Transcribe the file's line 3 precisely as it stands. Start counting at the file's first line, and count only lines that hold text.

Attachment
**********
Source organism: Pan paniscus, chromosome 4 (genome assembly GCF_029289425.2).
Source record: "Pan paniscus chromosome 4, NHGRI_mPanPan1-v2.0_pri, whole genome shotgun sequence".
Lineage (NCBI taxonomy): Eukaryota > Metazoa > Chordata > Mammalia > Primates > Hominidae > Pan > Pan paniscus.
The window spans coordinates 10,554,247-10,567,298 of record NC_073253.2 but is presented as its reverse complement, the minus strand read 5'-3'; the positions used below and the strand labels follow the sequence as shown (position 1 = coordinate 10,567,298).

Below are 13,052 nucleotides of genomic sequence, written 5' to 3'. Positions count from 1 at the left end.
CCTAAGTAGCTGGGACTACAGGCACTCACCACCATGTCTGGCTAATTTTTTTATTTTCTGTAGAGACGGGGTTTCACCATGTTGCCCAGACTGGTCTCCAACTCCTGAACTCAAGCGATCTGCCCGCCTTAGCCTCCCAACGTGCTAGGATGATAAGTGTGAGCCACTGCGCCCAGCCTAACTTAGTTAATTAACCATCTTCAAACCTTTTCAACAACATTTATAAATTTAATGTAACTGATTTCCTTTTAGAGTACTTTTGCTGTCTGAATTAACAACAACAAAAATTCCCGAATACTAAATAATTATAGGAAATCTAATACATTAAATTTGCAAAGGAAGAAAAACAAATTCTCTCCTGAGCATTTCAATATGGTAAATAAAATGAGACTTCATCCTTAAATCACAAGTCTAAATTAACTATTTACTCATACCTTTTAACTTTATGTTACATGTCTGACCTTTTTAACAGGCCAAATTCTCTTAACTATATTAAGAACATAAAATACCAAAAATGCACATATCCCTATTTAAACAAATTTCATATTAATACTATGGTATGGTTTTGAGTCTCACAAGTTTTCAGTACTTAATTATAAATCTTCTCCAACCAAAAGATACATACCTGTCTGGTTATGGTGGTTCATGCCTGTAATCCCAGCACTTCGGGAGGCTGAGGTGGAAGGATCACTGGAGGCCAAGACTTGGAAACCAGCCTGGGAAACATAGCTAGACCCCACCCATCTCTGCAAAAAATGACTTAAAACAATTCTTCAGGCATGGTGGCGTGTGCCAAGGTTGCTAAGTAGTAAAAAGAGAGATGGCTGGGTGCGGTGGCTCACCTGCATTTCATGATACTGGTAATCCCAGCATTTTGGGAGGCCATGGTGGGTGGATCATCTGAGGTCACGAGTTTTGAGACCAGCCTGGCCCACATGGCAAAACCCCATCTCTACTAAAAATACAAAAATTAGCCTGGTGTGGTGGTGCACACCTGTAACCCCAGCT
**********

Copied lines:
Lineage (NCBI taxonomy): Eukaryota > Metazoa > Chordata > Mammalia > Primates > Hominidae > Pan > Pan paniscus.